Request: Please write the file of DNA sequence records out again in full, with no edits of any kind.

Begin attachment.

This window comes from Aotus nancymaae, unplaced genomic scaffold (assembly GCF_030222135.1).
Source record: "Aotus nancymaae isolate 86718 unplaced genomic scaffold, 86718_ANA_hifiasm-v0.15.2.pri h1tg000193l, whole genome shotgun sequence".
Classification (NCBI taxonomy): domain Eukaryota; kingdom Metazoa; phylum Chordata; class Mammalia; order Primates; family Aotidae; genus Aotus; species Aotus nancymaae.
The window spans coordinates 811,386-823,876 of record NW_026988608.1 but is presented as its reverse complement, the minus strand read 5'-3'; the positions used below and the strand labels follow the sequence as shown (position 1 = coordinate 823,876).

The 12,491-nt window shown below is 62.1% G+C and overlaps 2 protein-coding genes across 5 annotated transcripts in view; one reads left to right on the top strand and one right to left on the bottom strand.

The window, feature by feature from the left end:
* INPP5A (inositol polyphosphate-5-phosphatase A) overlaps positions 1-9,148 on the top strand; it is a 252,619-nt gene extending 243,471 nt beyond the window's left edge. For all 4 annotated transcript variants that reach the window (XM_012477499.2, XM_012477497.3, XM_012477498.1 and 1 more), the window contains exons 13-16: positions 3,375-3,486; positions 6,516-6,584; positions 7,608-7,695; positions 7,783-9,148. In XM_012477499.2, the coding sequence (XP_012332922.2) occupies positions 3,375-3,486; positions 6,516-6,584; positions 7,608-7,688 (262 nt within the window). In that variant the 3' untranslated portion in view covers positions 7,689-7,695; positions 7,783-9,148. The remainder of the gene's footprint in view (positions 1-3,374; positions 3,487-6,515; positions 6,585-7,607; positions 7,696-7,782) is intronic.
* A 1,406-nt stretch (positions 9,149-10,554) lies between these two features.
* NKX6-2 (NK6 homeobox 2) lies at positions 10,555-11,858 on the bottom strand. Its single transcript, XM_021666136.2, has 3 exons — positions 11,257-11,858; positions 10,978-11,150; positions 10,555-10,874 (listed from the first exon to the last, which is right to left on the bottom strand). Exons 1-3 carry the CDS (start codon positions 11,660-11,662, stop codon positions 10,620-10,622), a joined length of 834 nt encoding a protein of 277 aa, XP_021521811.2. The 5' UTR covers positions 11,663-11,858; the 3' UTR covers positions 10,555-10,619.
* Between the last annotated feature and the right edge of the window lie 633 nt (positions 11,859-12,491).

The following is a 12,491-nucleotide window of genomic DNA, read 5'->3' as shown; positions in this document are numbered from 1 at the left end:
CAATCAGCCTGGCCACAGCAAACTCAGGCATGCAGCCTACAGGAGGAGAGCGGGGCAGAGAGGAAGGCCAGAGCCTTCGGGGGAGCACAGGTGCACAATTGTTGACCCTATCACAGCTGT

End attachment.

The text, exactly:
This window comes from Aotus nancymaae, unplaced genomic scaffold (assembly GCF_030222135.1).
Source record: "Aotus nancymaae isolate 86718 unplaced genomic scaffold, 86718_ANA_hifiasm-v0.15.2.pri h1tg000193l, whole genome shotgun sequence".
Classification (NCBI taxonomy): domain Eukaryota; kingdom Metazoa; phylum Chordata; class Mammalia; order Primates; family Aotidae; genus Aotus; species Aotus nancymaae.
The window spans coordinates 811,386-823,876 of record NW_026988608.1 but is presented as its reverse complement, the minus strand read 5'-3'; the positions used below and the strand labels follow the sequence as shown (position 1 = coordinate 823,876).

The 12,491-nt window shown below is 62.1% G+C and overlaps 2 protein-coding genes across 5 annotated transcripts in view; one reads left to right on the top strand and one right to left on the bottom strand.

The window, feature by feature from the left end:
* INPP5A (inositol polyphosphate-5-phosphatase A) overlaps positions 1-9,148 on the top strand; it is a 252,619-nt gene extending 243,471 nt beyond the window's left edge. For all 4 annotated transcript variants that reach the window (XM_012477499.2, XM_012477497.3, XM_012477498.1 and 1 more), the window contains exons 13-16: positions 3,375-3,486; positions 6,516-6,584; positions 7,608-7,695; positions 7,783-9,148. In XM_012477499.2, the coding sequence (XP_012332922.2) occupies positions 3,375-3,486; positions 6,516-6,584; positions 7,608-7,688 (262 nt within the window). In that variant the 3' untranslated portion in view covers positions 7,689-7,695; positions 7,783-9,148. The remainder of the gene's footprint in view (positions 1-3,374; positions 3,487-6,515; positions 6,585-7,607; positions 7,696-7,782) is intronic.
* A 1,406-nt stretch (positions 9,149-10,554) lies between these two features.
* NKX6-2 (NK6 homeobox 2) lies at positions 10,555-11,858 on the bottom strand. Its single transcript, XM_021666136.2, has 3 exons — positions 11,257-11,858; positions 10,978-11,150; positions 10,555-10,874 (listed from the first exon to the last, which is right to left on the bottom strand). Exons 1-3 carry the CDS (start codon positions 11,660-11,662, stop codon positions 10,620-10,622), a joined length of 834 nt encoding a protein of 277 aa, XP_021521811.2. The 5' UTR covers positions 11,663-11,858; the 3' UTR covers positions 10,555-10,619.
* Between the last annotated feature and the right edge of the window lie 633 nt (positions 11,859-12,491).

The following is a 12,491-nucleotide window of genomic DNA, read 5'->3' as shown; positions in this document are numbered from 1 at the left end:
CAATCAGCCTGGCCACAGCAAACTCAGGCATGCAGCCTACAGGAGGAGAGCGGGGCAGAGAGGAAGGCCAGAGCCTTCGGGGGAGCACAGGTGCACAATTGTTGACCCTATCACAGCTGT